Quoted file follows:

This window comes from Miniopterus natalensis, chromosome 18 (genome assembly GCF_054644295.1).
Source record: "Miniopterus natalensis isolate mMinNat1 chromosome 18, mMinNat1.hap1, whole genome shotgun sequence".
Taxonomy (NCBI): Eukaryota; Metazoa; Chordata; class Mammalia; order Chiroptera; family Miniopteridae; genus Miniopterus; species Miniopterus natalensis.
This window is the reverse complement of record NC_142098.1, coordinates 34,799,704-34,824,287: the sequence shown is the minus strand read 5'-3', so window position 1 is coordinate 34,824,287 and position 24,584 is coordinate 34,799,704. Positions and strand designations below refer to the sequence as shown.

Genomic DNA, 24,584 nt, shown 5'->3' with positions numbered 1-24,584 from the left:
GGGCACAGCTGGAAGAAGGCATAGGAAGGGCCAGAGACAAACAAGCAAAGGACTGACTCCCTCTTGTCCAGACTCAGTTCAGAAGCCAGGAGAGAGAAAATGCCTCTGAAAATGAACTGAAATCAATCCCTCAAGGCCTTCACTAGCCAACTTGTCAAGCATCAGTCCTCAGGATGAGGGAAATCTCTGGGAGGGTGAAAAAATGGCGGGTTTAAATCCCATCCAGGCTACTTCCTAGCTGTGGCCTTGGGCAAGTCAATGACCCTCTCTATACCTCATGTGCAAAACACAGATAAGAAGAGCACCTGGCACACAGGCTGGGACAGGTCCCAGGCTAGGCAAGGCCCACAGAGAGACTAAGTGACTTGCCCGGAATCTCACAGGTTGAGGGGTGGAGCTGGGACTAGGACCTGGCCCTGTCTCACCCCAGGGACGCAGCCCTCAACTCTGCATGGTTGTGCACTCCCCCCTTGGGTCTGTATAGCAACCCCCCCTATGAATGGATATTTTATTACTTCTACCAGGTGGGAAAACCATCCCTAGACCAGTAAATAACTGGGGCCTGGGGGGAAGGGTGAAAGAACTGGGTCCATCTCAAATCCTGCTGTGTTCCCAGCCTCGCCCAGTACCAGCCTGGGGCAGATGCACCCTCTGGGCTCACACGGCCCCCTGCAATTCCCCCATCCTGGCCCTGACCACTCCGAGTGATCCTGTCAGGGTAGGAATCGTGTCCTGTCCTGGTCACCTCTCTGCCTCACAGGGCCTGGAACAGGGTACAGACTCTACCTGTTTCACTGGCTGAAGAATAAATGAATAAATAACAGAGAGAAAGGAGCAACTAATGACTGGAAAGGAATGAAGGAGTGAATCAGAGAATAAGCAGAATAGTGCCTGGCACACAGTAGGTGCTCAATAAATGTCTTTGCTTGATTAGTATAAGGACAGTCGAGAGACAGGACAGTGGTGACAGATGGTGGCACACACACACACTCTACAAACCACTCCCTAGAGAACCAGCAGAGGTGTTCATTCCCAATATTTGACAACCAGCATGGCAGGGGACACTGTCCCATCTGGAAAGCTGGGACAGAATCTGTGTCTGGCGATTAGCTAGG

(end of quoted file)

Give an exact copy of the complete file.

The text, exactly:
This window comes from Miniopterus natalensis, chromosome 18 (genome assembly GCF_054644295.1).
Source record: "Miniopterus natalensis isolate mMinNat1 chromosome 18, mMinNat1.hap1, whole genome shotgun sequence".
Taxonomy (NCBI): Eukaryota; Metazoa; Chordata; class Mammalia; order Chiroptera; family Miniopteridae; genus Miniopterus; species Miniopterus natalensis.
This window is the reverse complement of record NC_142098.1, coordinates 34,799,704-34,824,287: the sequence shown is the minus strand read 5'-3', so window position 1 is coordinate 34,824,287 and position 24,584 is coordinate 34,799,704. Positions and strand designations below refer to the sequence as shown.

Genomic DNA, 24,584 nt, shown 5'->3' with positions numbered 1-24,584 from the left:
GGGCACAGCTGGAAGAAGGCATAGGAAGGGCCAGAGACAAACAAGCAAAGGACTGACTCCCTCTTGTCCAGACTCAGTTCAGAAGCCAGGAGAGAGAAAATGCCTCTGAAAATGAACTGAAATCAATCCCTCAAGGCCTTCACTAGCCAACTTGTCAAGCATCAGTCCTCAGGATGAGGGAAATCTCTGGGAGGGTGAAAAAATGGCGGGTTTAAATCCCATCCAGGCTACTTCCTAGCTGTGGCCTTGGGCAAGTCAATGACCCTCTCTATACCTCATGTGCAAAACACAGATAAGAAGAGCACCTGGCACACAGGCTGGGACAGGTCCCAGGCTAGGCAAGGCCCACAGAGAGACTAAGTGACTTGCCCGGAATCTCACAGGTTGAGGGGTGGAGCTGGGACTAGGACCTGGCCCTGTCTCACCCCAGGGACGCAGCCCTCAACTCTGCATGGTTGTGCACTCCCCCCTTGGGTCTGTATAGCAACCCCCCCTATGAATGGATATTTTATTACTTCTACCAGGTGGGAAAACCATCCCTAGACCAGTAAATAACTGGGGCCTGGGGGGAAGGGTGAAAGAACTGGGTCCATCTCAAATCCTGCTGTGTTCCCAGCCTCGCCCAGTACCAGCCTGGGGCAGATGCACCCTCTGGGCTCACACGGCCCCCTGCAATTCCCCCATCCTGGCCCTGACCACTCCGAGTGATCCTGTCAGGGTAGGAATCGTGTCCTGTCCTGGTCACCTCTCTGCCTCACAGGGCCTGGAACAGGGTACAGACTCTACCTGTTTCACTGGCTGAAGAATAAATGAATAAATAACAGAGAGAAAGGAGCAACTAATGACTGGAAAGGAATGAAGGAGTGAATCAGAGAATAAGCAGAATAGTGCCTGGCACACAGTAGGTGCTCAATAAATGTCTTTGCTTGATTAGTATAAGGACAGTCGAGAGACAGGACAGTGGTGACAGATGGTGGCACACACACACACTCTACAAACCACTCCCTAGAGAACCAGCAGAGGTGTTCATTCCCAATATTTGACAACCAGCATGGCAGGGGACACTGTCCCATCTGGAAAGCTGGGACAGAATCTGTGTCTGGCGATTAGCTAGG